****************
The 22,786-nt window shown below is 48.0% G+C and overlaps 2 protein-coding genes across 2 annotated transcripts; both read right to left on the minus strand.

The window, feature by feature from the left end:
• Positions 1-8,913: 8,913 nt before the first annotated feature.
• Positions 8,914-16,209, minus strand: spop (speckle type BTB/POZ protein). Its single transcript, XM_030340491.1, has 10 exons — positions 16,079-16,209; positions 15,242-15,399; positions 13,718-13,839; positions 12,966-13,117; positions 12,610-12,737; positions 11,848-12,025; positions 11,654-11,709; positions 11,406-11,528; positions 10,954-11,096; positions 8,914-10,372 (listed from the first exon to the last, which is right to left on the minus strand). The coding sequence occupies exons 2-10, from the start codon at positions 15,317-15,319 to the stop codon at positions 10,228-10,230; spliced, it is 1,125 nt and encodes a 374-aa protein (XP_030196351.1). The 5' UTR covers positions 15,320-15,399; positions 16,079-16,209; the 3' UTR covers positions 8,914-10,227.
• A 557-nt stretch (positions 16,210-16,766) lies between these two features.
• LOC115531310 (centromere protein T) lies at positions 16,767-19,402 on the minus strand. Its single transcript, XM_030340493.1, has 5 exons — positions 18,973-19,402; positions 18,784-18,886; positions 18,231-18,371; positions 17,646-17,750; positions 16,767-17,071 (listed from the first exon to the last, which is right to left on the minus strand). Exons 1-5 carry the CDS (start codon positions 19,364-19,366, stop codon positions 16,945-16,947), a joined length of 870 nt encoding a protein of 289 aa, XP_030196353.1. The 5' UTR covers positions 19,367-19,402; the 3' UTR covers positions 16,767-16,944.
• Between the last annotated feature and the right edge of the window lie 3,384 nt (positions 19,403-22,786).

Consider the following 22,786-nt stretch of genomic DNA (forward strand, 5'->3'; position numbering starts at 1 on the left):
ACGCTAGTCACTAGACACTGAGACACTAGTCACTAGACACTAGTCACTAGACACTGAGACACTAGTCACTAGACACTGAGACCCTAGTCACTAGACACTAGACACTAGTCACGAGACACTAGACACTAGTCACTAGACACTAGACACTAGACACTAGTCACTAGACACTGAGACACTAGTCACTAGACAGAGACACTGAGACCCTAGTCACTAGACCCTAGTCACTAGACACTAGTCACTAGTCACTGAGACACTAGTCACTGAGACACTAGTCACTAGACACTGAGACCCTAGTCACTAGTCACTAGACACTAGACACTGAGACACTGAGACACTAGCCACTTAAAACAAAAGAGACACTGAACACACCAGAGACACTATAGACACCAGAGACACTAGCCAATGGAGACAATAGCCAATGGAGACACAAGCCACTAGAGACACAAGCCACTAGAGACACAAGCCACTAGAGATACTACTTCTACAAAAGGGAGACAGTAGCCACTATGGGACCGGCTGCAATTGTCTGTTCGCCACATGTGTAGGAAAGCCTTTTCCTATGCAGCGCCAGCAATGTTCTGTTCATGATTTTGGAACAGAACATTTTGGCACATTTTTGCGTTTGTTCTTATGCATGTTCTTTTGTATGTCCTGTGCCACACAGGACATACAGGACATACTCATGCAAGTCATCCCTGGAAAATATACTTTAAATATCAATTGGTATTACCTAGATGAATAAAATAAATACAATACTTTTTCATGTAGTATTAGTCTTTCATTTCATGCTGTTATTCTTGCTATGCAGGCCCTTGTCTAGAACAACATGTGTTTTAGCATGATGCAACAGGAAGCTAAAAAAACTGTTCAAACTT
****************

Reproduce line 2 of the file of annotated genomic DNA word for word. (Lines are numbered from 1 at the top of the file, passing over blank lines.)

The window, feature by feature from the left end: